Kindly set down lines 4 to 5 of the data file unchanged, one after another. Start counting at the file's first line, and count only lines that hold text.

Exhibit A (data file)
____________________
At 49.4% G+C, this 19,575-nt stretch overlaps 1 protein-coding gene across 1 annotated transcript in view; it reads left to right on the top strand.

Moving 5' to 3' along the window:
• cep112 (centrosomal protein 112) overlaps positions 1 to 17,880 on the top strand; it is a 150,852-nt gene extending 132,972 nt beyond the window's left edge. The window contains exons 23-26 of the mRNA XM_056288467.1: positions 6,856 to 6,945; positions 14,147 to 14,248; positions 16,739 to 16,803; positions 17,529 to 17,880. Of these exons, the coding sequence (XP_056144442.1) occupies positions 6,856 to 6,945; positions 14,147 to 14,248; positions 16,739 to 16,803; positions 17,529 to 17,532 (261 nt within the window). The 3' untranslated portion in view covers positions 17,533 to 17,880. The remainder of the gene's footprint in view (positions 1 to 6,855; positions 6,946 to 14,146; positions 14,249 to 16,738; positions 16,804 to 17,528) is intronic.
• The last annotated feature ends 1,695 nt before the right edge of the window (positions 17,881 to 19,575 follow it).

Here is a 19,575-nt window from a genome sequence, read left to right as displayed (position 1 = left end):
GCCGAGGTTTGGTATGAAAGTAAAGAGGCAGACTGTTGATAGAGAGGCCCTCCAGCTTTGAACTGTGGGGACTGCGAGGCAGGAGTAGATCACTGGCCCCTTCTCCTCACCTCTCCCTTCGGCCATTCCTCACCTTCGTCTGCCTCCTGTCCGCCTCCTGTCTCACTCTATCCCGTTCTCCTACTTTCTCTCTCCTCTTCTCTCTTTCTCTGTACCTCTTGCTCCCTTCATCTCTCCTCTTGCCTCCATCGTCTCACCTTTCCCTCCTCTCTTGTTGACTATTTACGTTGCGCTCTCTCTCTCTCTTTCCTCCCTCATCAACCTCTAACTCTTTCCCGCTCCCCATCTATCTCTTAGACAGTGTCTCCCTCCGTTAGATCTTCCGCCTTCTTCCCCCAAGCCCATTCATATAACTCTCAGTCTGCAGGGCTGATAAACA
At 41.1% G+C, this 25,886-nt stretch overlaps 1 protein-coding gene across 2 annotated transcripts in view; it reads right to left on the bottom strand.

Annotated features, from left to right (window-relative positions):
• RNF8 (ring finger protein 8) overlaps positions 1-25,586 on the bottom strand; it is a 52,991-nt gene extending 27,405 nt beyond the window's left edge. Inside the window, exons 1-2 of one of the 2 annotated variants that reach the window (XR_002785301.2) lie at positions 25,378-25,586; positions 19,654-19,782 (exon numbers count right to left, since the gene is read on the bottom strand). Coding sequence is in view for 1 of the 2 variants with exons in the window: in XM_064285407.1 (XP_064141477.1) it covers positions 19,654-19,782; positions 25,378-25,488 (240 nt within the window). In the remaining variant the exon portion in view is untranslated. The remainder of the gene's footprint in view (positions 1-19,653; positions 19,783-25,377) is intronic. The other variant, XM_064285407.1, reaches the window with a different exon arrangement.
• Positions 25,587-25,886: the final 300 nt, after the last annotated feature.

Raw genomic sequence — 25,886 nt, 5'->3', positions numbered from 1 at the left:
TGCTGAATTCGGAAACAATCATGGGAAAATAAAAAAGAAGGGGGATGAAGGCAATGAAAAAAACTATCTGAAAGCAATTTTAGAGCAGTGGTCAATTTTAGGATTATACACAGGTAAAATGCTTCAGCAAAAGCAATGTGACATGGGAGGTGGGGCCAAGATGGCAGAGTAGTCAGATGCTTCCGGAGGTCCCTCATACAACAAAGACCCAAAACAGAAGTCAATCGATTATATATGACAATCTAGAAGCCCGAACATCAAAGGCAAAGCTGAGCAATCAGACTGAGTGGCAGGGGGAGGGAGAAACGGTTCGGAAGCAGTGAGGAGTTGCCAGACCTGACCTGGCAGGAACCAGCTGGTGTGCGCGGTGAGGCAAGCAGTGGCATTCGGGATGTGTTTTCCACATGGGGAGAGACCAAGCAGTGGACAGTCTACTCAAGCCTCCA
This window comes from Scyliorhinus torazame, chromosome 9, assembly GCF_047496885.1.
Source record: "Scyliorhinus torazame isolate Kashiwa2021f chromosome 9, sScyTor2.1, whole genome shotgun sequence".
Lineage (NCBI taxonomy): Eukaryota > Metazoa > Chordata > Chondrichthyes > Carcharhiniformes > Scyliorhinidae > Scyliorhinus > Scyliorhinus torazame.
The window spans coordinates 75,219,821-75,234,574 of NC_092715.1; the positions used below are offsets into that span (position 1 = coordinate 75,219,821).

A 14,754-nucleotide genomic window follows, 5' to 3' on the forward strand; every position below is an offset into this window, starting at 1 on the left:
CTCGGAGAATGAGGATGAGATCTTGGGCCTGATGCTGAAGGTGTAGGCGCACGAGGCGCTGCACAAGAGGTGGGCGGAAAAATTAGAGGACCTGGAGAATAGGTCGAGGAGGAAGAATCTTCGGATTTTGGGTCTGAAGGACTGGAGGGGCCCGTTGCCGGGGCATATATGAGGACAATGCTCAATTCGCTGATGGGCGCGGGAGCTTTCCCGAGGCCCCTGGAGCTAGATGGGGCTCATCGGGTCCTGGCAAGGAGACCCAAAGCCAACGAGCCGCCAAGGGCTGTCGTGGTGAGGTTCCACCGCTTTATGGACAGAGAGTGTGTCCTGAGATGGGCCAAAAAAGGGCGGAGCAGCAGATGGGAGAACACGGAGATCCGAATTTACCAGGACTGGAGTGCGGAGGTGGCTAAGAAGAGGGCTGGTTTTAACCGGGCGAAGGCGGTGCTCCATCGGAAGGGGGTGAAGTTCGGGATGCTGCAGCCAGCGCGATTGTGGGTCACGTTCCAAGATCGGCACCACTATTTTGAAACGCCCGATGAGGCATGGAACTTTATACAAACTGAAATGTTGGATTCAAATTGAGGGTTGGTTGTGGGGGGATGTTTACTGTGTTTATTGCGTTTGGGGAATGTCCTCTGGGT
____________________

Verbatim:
• The last annotated feature ends 1,695 nt before the right edge of the window (positions 17,881 to 19,575 follow it).

Here is a 19,575-nt window from a genome sequence, read left to right as displayed (position 1 = left end):